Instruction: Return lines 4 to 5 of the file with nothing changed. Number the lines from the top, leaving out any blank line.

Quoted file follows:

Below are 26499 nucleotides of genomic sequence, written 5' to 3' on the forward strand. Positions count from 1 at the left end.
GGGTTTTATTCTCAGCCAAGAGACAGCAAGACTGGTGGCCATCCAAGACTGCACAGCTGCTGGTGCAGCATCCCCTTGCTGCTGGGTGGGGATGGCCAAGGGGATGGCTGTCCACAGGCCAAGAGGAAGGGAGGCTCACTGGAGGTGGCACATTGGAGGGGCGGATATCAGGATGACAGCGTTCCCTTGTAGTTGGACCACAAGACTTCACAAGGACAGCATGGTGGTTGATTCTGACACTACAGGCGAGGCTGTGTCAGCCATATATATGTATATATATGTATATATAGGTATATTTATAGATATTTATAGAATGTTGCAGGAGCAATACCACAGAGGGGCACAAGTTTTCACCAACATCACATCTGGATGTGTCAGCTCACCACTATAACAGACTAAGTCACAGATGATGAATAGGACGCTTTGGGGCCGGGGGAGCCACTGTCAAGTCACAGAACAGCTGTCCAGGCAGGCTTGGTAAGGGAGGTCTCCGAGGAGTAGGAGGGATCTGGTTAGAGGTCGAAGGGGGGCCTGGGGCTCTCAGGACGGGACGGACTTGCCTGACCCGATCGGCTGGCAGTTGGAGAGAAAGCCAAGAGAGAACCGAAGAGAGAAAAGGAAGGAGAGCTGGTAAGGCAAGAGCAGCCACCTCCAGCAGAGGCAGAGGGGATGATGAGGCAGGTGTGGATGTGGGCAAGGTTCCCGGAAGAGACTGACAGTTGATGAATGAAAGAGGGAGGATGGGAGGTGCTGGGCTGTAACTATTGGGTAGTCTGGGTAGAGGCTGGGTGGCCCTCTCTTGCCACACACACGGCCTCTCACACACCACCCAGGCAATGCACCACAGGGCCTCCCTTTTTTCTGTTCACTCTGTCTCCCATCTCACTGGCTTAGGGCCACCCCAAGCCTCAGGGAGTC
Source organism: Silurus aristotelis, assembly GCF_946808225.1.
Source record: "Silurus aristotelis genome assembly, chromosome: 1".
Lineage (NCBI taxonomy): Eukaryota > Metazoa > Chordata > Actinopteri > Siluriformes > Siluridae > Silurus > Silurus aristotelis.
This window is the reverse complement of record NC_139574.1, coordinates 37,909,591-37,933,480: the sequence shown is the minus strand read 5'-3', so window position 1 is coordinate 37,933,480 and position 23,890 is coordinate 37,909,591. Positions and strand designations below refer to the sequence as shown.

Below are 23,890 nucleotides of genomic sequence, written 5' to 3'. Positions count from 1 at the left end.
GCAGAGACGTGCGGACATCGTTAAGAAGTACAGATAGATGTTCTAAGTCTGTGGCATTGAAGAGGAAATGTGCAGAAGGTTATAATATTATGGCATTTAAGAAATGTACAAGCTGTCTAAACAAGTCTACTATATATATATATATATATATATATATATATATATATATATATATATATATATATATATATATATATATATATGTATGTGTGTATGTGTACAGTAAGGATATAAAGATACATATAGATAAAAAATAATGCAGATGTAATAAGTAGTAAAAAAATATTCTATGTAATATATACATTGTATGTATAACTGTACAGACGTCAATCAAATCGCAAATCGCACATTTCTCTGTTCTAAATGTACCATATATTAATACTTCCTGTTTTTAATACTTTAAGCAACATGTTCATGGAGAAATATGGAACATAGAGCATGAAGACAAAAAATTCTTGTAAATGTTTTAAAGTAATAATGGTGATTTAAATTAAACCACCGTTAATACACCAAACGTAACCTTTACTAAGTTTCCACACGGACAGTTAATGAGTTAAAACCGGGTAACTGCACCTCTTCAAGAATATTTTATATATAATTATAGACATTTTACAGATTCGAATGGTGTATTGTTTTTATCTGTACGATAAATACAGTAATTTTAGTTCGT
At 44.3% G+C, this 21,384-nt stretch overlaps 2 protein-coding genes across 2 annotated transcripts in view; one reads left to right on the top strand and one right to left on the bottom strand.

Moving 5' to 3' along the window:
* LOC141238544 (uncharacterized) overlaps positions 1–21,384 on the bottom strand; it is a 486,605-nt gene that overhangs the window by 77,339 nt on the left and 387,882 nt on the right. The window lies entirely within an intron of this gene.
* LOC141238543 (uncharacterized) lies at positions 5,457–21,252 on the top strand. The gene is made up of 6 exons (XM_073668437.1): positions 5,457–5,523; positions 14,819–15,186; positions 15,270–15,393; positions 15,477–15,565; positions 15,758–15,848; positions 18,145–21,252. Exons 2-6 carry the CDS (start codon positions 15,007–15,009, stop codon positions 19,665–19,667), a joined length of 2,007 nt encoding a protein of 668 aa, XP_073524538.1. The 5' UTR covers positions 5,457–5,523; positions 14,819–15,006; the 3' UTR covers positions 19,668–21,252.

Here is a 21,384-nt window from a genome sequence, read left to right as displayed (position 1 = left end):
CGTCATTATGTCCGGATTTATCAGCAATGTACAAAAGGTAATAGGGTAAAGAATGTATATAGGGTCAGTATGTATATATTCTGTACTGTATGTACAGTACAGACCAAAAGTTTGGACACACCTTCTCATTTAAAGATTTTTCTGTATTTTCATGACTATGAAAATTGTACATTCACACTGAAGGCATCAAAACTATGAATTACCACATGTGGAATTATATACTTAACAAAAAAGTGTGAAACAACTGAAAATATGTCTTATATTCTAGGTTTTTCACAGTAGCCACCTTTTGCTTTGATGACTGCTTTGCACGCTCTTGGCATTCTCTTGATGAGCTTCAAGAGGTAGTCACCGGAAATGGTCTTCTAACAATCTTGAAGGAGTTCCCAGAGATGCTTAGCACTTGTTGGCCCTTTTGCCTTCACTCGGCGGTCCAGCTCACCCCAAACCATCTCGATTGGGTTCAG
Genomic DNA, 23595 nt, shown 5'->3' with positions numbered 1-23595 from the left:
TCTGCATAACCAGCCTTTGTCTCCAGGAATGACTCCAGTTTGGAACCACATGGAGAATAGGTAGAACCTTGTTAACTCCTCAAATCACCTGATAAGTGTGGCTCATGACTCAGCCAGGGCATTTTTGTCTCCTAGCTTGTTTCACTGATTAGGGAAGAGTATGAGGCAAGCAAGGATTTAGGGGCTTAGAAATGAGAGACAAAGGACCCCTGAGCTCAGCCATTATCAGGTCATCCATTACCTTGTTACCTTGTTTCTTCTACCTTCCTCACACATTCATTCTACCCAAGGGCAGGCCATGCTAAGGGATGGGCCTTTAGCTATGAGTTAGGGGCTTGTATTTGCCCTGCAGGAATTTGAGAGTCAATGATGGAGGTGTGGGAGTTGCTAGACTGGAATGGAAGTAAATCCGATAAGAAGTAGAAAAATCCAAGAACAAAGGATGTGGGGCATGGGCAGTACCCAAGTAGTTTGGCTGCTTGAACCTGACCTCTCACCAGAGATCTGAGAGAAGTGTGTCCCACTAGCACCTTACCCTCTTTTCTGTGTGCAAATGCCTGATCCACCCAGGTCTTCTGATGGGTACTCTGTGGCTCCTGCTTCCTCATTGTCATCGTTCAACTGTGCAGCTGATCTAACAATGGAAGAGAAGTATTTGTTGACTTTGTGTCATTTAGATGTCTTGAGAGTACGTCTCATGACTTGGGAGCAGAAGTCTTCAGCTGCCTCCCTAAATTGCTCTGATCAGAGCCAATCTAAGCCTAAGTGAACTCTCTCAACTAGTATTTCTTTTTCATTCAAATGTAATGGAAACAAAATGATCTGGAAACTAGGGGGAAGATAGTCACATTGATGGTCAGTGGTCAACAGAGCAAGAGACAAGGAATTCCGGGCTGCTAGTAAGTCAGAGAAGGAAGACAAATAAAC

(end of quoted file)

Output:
Source record: "Silurus aristotelis genome assembly, chromosome: 1".
Lineage (NCBI taxonomy): Eukaryota > Metazoa > Chordata > Actinopteri > Siluriformes > Siluridae > Silurus > Silurus aristotelis.